Obama Adviser Resigns Amid Controversy
WASHINGTON - Van Jones, President Barack Obama's adviser on "green jobs," resigned his post overnight, after a series of controversial comments came to light triggering withering attacks from conservatives.
At midnight, the White House released Mr. Jones' resignation letter from the White House Council on Environmental Quality.
"On the eve of historic fights for health care and clean energy, opponents of reform have mounted a vicious smear campaign against me. They are using lies and distortions to distract and divide," he wrote.
Within minutes, Nancy Sutley, chairwoman of the council, released a second, more curt, statement accepting Mr. Jones' resignation. "Over the last six months he has been a strong voice for creating 21st century jobs that improve energy efficiency and utilize renewable resources. We appreciate his hard work and wish him the best moving forward."
Mr. Jones has been in the center of a maelstrom on conservative radio and television talk shows since a video surfaced last week showing him calling Republicans a vulgar epithet. Since then, other controversies have emerged, such as Mr. Jones saying black students would have never committed a massacre such as the one at Colorado's Columbine High School. His name also appeared on a 2004 petition calling for the government to investigate its own culpability in the attacks of Sept. 11, 2001. None of those issues happened after Mr. Jones joined the administration.
Mr. Jones apologized for the epithet aimed at Republicans, but he said the Sept. 11 petition "certainly does not reflect my views, now or ever."
Mr. Jones' resignation, in the dead of night over Labor Day weekend, marks the first time one of the numerous conservative campaigns raging against the Obama administration has drawn decisive blood. Mr. Jones was one of the "czars" conservatives have been attacking as extra-constitutional appointments not subject to Senate confirmation. He was a relatively minor official -- a special adviser for green jobs on the White House Council on Environmental Quality. But his best selling book, telegenic personality and frequent appearances as a motivational speaker made him an outsized figure in that post.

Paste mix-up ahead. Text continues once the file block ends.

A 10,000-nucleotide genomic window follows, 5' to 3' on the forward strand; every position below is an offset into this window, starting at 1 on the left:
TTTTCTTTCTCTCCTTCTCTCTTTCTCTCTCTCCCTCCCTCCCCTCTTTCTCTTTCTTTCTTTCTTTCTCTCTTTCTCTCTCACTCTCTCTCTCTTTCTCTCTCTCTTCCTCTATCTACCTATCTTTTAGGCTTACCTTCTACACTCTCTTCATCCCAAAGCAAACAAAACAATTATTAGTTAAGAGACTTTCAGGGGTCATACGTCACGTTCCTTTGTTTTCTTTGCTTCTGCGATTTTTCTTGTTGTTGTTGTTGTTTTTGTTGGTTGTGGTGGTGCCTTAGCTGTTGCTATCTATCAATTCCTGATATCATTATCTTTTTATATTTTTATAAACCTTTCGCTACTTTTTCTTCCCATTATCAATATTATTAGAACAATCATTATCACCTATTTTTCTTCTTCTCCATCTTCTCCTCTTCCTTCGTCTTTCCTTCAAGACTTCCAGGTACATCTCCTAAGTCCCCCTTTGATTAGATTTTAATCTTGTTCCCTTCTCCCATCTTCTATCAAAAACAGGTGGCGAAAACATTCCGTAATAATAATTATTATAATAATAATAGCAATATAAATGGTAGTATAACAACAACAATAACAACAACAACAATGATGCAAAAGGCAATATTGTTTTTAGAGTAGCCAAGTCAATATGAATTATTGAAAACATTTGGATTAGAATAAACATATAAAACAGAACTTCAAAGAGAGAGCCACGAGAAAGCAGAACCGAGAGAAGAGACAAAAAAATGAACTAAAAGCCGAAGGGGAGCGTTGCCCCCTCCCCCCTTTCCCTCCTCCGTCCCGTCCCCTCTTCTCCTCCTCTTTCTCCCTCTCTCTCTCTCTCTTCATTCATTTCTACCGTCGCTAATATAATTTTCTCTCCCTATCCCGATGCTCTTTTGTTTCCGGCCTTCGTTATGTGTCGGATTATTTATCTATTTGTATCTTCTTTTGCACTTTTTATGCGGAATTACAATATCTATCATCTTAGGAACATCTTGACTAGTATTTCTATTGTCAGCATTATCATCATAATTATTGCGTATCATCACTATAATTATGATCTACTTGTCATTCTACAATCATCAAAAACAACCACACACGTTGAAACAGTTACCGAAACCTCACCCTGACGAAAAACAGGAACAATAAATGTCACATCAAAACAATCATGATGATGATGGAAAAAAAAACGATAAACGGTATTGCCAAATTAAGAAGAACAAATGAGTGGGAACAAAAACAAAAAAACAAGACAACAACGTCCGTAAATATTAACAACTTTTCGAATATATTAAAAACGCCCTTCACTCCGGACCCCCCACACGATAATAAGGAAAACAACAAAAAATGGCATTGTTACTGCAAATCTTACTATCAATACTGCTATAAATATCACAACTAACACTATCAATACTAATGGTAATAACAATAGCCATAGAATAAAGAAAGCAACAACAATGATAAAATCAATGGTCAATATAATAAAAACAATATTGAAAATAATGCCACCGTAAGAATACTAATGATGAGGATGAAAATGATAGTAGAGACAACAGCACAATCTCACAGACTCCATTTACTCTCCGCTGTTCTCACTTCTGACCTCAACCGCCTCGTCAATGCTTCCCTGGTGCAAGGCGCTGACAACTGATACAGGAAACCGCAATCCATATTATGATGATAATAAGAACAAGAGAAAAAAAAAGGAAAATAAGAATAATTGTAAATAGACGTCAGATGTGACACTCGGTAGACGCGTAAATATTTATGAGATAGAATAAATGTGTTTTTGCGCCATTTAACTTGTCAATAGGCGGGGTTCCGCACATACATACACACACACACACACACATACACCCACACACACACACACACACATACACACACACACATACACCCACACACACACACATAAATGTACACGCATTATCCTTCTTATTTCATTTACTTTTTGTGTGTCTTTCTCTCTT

He was only one front in the wars waging in conservative circles. Conservatives are angry about an address Mr. Obama plans to deliver to school children on Tuesday about the need for hard work and perseverance. They say he is indoctrinating children in his "socialist" political beliefs. A suggestion from White House officials that Americans e-mail in suspicious claims about the president's health care plans was condemned as a hunt for political enemies.
"I am not aware of any precedent for a president asking American citizens to report their fellow citizens to the White House for pure political speech that is deemed 'fishy' or otherwise inimical to the White House's political interests," Texas Republican Sen. John Cornyn wrote in a letter to the president. He continued, "You should not be surprised that these actions taken by your White House staff raise the specter of a data collection program."
The effort was quickly shelved.
On Friday, when White House press secretary Robert Gibbs was asked whether Mr. Jones had the president's confidence, he said only that Mr. Jones "continues to work in the administration."
"I have been inundated with calls -- from across the political spectrum -- urging me to 'stay and fight,'" Mr. Jones wrote. "But I came here to fight for others, not for myself. I cannot in good conscience ask my colleagues to expend precious time and energy defending or explaining my past. We need all hands on deck, fighting for the future."